The Industry of Fear
Fires have just ravaged through California, leaving thousands homeless and destitute. The final death toll is still unknown. Many that are missing are feared to be dead, trapped in their homes, vehicles or struck down by burning debris. Only a little over a month ago, Hurricane Michael barreled through the small towns of Florida's panhandle leaving devastation in its wake.
So what happens to all the money pumped into these areas after a crisis? Does it ever get into the hands of the individual citizens who suffered the most from these events?
The following is an excerpt from an article by Naomi Klein, author of The Shock Doctrine: The Rise of Disaster Capitalism
Despite its enormous scale and destruction, the California wildfires, have hardly made the top of the news cycle. To paraphrase one Twitter user, the lack of focused narrative and the incredible amount of damage makes the event difficult to describe, let alone trumpet on the evening news.
Still, like Mr. Rogers often quoted his mother as saying, “Where there is tragedy, there are heroes.” Many have pulled together, from all parts of the country, stars and average Americans, poor and wealthy, to offer whatever comfort they can in the midst of these hard times.
Actor James Woods, who boasts an incredible presence on Twitter and is also a vocal conservative, turned his platform into a bulletin board of sorts, tweeting photos of lost or displaced loved ones and animals by geographical tags. As a result, many people started to reconnect to their animals and family members. Other Hollywood stars who disagree with Woods politically, like Alyssa Milano and Patton Oswalt, thanked him publicly for using his platform for good.
One of the most difficult aspects of the fires was how quickly they came tearing through residences and towns. Many families had to try to escape with what little they could fit into a vehicle. This story of the effort to quickly evacuate 91 elderly, ill men and women from a nursing home is harrowing and inspiring. Somehow, against all odds, the director managed to get nearly 100 people evacuated in a short amount of time.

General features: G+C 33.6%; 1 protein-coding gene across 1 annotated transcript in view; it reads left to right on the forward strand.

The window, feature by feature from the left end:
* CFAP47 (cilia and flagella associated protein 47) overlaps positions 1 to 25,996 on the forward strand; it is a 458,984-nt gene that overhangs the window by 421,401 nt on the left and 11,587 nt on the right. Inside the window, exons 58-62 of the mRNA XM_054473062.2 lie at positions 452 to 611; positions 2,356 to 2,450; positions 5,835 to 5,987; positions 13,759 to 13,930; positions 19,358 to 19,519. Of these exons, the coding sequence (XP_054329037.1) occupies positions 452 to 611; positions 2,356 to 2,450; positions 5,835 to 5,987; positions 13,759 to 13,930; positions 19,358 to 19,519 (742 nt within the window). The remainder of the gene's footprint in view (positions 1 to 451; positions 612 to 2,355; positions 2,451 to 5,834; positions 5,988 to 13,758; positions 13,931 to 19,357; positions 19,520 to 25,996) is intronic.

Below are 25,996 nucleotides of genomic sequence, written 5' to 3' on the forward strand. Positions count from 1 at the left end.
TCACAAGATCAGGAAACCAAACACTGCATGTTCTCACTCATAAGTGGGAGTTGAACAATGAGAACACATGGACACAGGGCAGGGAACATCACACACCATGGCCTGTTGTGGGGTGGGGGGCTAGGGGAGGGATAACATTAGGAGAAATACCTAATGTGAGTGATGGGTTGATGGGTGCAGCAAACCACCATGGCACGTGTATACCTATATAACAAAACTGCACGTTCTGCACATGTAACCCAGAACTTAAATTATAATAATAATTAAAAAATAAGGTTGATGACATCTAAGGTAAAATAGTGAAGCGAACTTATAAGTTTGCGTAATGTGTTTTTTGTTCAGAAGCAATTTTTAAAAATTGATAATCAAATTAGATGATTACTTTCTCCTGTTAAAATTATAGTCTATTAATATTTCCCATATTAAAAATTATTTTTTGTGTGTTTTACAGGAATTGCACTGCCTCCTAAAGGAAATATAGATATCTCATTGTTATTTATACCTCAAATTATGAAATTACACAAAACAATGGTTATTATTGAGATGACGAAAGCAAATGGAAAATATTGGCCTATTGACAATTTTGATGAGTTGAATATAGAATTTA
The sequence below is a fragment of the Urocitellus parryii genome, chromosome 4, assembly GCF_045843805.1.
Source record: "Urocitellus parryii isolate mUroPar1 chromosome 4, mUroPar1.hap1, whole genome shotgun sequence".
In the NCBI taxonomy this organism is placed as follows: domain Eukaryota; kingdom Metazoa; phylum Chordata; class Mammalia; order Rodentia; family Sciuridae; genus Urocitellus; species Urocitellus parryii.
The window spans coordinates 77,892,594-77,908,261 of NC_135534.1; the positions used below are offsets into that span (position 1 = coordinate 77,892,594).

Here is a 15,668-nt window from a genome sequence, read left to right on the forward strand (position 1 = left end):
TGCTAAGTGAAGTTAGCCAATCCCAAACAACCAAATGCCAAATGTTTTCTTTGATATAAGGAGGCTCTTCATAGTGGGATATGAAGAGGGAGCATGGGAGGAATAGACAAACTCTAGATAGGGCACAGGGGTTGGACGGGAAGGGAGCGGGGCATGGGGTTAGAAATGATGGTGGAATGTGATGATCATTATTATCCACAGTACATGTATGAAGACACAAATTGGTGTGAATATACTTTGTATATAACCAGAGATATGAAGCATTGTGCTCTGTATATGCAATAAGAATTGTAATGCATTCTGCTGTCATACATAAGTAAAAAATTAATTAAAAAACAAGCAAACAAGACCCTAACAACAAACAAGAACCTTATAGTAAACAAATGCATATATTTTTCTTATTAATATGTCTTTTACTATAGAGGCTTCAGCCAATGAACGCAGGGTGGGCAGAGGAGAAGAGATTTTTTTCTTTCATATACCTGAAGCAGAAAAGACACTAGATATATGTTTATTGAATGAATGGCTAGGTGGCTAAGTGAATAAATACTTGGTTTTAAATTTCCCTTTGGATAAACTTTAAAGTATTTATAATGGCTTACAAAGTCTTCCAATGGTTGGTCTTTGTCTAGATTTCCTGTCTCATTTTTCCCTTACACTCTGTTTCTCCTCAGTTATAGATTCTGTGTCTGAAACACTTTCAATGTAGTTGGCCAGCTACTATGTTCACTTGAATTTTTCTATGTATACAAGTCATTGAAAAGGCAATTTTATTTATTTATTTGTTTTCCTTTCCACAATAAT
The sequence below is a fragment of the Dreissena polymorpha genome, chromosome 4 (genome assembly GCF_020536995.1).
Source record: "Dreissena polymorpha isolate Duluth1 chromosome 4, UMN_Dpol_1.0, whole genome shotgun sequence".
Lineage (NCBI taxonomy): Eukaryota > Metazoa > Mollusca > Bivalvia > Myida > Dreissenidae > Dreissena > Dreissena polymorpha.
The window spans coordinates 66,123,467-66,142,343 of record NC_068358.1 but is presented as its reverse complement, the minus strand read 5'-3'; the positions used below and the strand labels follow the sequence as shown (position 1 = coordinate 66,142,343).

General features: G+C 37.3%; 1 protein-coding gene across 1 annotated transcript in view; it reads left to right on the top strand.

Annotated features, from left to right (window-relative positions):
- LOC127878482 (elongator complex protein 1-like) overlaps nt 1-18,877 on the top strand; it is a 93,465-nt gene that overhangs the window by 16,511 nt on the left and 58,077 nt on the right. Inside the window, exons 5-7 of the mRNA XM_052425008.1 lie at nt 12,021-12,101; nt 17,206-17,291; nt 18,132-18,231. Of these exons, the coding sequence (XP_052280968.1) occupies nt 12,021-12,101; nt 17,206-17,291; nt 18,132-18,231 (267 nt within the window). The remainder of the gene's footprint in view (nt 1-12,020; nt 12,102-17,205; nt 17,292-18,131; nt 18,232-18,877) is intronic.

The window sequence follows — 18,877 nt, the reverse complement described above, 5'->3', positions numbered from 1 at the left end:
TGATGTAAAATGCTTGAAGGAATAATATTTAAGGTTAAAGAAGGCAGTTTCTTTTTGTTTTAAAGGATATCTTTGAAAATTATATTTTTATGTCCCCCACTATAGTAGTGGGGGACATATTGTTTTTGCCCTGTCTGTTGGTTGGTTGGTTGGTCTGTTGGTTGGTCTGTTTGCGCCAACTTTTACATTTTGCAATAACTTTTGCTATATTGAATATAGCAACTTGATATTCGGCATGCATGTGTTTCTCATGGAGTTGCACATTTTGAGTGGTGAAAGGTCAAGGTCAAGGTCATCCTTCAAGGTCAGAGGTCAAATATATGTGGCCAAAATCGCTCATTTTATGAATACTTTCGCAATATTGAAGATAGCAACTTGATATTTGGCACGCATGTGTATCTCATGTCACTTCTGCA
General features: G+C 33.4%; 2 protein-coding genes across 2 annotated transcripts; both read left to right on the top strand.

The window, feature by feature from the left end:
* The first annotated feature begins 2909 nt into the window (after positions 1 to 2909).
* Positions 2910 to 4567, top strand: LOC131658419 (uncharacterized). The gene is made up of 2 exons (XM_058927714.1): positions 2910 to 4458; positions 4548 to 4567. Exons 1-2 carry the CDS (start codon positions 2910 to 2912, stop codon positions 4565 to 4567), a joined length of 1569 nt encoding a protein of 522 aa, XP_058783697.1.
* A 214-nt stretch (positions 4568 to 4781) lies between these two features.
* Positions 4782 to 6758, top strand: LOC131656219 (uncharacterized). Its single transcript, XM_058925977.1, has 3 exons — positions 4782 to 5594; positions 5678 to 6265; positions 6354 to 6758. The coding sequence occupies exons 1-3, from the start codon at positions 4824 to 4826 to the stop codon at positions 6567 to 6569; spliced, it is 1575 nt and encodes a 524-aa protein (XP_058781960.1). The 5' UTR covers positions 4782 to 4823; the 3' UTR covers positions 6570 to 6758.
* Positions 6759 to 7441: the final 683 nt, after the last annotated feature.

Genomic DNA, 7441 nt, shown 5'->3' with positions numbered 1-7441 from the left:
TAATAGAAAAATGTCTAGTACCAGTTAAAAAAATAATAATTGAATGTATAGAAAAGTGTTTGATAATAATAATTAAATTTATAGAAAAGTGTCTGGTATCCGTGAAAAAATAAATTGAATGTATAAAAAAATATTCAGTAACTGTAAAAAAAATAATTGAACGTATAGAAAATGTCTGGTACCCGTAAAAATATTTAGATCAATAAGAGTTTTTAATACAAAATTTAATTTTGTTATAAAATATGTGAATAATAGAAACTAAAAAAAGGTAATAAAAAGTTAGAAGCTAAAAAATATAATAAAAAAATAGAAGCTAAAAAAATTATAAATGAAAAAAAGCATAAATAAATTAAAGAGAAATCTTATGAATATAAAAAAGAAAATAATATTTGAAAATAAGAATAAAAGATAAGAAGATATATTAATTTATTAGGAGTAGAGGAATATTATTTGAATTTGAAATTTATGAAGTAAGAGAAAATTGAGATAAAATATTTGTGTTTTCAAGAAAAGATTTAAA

For many people who had to evacuate, they were either forced to leave their beloved pets behind, or the pets ran off in the flurry of activity. All animal lovers know cats, dogs, horses, and others are not just pets but part of the family. Even seemingly small acts of kindness, like helping people get reunited with their animals, show beautiful acts of humanity in an otherwise difficult time.
Celebrities which were affected because they had houses in the area have raised money to help those affected. The amount needed though long term for everyone is only a drop in the bucket.
What will happen after this disaster fades from the headlines? Even for those that have insurance they might find it impossible to rebuild their homes. The California Department of Insurance warned that many insurance companies might not renew policies or simply stop writing homeowners policies in areas with the highest fire risk. They also warned against anticipated rate increases, and for parts of the state to be reclassified from safe to high-risk.
The dust has not settled and finger pointing has only started as to what are the causes of all the fires. Is it just nature, or as some conspiracy theorists postulate an effort to depopulate the areas using environmental protection as a cover?
Just food for thought.
Source - Washington Examiner
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Stranger Than Fiction Stories by M.P. Pellicer